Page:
A coil 80 wound on a spool 82 is mounted in the case 62 radially outward of the disk 72 and the cavity 68. The coil 80 is connected to the controller 30 (shown in FIG. 2). When energized, the coil 80 creates a magnetic field that crosses the radially outer parts of the case 62, including the cavity 68, and disk 72. The cavity 68 includes a wider inner recess 69 that helps to concentrate the magnetic field at the outer part near the coil. A magnetically controllable medium 84 is disposed in the cavity 68. The magnetic field causes a change in rheology of the medium 84, which produces resistance to rotation the disk 72. Preferably, the magnetically controllable medium 84 is preferably a magnetorheological fluid such as described in U.S. Pat. No. 5,382,373 to Carlson et al., the disclosure of which is incorporated herein by reference.
Varying the level of current in the coil 80 changes the field strength and thus the rheology of the controllable medium 84, which allows adjustment of the resistance provided by the device 20.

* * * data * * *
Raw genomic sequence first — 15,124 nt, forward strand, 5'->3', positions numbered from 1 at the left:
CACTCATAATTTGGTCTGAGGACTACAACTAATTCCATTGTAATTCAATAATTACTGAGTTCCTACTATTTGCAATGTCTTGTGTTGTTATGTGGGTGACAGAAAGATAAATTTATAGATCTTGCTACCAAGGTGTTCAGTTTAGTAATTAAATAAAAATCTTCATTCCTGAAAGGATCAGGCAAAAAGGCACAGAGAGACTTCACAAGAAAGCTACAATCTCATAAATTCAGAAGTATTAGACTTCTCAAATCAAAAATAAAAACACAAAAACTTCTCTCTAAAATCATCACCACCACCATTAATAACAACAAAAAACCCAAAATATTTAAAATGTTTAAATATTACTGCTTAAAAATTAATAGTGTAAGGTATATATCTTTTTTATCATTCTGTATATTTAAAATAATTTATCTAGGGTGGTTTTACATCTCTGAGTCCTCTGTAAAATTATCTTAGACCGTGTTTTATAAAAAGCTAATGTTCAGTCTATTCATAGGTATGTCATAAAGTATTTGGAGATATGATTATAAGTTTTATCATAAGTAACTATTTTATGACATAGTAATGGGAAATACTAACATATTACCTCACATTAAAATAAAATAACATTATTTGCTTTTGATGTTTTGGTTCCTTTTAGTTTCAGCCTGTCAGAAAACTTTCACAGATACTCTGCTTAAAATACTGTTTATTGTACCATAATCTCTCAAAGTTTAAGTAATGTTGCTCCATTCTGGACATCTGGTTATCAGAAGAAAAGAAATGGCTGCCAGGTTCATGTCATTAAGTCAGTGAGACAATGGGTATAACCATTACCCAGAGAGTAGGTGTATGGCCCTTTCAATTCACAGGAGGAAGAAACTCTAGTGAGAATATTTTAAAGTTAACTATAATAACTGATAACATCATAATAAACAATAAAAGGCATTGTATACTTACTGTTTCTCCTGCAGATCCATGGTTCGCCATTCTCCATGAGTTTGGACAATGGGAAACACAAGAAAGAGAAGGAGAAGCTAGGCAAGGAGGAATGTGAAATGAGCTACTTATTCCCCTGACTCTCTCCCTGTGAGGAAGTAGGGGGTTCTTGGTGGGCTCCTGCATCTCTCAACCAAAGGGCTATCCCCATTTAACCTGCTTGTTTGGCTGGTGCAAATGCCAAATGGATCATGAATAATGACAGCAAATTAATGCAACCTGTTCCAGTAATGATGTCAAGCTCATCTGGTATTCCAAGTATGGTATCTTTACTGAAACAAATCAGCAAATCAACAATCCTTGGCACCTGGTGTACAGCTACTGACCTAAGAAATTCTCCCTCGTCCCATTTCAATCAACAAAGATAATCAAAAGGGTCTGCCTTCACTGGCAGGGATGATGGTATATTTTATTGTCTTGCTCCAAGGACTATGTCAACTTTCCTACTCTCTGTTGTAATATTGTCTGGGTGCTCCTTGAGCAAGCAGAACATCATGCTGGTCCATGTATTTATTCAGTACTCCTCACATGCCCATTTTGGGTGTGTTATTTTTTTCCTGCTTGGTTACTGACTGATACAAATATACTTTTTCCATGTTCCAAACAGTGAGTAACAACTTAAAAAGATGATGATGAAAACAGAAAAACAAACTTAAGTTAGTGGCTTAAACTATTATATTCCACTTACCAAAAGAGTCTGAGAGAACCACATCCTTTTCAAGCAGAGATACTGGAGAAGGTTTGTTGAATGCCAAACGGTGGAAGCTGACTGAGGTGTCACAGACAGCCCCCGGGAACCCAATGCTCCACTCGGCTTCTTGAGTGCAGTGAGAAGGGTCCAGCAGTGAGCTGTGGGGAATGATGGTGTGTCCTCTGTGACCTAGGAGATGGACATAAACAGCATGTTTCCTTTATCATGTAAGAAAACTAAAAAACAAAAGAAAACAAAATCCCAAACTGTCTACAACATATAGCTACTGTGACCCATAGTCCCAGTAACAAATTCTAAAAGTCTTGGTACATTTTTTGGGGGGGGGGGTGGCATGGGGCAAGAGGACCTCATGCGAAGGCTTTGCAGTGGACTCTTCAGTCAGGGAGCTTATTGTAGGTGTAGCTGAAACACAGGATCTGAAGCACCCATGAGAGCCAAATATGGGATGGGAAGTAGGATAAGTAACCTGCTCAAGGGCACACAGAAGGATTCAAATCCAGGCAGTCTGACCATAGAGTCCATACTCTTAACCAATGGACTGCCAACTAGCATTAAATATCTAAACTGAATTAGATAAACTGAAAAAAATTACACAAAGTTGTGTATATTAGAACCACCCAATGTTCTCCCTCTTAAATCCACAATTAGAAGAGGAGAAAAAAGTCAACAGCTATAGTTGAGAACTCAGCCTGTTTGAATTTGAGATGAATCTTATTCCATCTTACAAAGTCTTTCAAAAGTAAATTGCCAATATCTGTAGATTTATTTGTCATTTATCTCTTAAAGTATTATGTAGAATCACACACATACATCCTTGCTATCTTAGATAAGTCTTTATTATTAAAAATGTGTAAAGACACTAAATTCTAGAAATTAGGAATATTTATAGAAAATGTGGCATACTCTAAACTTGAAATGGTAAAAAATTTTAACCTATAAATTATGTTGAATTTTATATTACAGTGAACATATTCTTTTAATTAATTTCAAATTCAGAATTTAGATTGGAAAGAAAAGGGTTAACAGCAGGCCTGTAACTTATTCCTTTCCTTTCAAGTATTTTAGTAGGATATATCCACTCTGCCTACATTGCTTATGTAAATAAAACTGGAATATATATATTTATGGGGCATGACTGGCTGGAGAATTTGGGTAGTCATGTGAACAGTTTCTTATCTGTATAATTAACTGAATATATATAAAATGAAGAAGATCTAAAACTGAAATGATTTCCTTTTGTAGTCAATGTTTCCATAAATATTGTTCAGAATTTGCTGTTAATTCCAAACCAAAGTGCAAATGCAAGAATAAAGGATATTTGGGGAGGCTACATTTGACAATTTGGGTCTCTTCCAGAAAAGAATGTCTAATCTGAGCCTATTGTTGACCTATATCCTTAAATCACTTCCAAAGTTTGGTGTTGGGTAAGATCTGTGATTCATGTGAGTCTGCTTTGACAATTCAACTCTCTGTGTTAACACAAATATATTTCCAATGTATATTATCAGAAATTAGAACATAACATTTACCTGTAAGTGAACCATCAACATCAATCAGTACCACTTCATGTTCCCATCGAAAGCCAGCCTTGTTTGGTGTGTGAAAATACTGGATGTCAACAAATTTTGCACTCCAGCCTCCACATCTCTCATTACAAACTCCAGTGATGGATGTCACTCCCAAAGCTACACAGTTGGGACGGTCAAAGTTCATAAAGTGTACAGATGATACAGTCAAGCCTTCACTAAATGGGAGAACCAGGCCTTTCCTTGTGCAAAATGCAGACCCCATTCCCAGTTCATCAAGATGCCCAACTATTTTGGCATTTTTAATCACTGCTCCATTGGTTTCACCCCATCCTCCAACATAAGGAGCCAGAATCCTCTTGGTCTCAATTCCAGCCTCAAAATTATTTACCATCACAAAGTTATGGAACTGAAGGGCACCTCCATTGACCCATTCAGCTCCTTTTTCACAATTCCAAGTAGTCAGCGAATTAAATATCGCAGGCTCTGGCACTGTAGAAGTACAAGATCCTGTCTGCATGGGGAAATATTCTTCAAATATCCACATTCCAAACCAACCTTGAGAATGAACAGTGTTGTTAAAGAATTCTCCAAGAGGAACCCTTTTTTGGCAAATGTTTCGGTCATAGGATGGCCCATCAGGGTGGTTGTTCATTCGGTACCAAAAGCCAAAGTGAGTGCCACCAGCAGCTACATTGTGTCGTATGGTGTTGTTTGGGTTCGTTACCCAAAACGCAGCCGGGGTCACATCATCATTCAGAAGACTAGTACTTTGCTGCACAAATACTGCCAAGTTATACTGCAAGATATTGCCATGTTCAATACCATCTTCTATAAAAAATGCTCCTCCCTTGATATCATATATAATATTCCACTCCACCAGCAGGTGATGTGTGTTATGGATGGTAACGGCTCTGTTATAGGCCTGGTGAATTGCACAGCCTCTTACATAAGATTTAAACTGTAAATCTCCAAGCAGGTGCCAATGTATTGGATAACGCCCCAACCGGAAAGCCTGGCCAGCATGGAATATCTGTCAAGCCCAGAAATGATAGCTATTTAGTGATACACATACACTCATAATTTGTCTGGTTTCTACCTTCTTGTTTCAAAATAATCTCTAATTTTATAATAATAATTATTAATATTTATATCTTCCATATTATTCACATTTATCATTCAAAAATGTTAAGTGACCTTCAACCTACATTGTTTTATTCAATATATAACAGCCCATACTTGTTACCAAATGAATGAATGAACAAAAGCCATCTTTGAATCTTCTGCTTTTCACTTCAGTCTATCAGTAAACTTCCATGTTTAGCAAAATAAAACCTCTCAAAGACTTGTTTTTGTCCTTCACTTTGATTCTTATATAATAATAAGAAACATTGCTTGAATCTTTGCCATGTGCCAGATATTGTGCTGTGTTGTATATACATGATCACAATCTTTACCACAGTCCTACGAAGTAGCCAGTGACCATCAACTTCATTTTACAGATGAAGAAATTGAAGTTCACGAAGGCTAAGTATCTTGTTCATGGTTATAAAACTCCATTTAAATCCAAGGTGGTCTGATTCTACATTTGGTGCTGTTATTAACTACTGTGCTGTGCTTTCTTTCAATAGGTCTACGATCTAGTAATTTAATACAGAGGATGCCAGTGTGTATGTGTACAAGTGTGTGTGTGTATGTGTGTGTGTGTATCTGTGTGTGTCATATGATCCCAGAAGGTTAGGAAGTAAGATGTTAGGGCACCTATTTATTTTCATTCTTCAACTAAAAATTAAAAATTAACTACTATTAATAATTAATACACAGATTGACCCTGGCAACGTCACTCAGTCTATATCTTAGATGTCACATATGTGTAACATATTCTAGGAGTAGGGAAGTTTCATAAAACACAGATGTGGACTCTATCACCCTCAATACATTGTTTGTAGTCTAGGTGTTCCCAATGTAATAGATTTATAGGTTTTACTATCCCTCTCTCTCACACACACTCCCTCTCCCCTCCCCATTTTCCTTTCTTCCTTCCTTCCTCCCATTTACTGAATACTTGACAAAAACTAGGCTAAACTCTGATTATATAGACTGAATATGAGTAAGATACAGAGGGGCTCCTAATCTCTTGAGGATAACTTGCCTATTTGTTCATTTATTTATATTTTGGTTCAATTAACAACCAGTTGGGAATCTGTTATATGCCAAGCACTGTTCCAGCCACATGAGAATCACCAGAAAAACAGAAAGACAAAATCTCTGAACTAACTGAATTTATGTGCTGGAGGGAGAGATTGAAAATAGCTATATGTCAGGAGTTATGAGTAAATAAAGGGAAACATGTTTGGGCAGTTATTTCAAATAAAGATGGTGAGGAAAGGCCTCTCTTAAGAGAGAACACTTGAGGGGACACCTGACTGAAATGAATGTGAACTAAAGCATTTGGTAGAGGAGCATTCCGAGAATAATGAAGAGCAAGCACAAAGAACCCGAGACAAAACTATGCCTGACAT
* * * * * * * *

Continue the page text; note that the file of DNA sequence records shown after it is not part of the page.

FIG. 9 illustrates an exemplary circuit for the controller 30 for use in controlling the resistance generating device 60. The circuit is a pulse width modulated circuit including a microchip 90 and a field effect transformer 92 that provides a current to the coil 80 (FIG. 8) at a level selected by the output selector 32. The controller 30 converts the input voltage to pulses and controls the output by varying the length of the pulse used for output voltage.
The portability of the device 10 and the ability to secure it to a support advantageously allow the device to be carried to and set up for use where convenient for the patient, for example, at the patient's home. The simple quick connect and disconnect mounts for the various tool elements simplify set up of the device.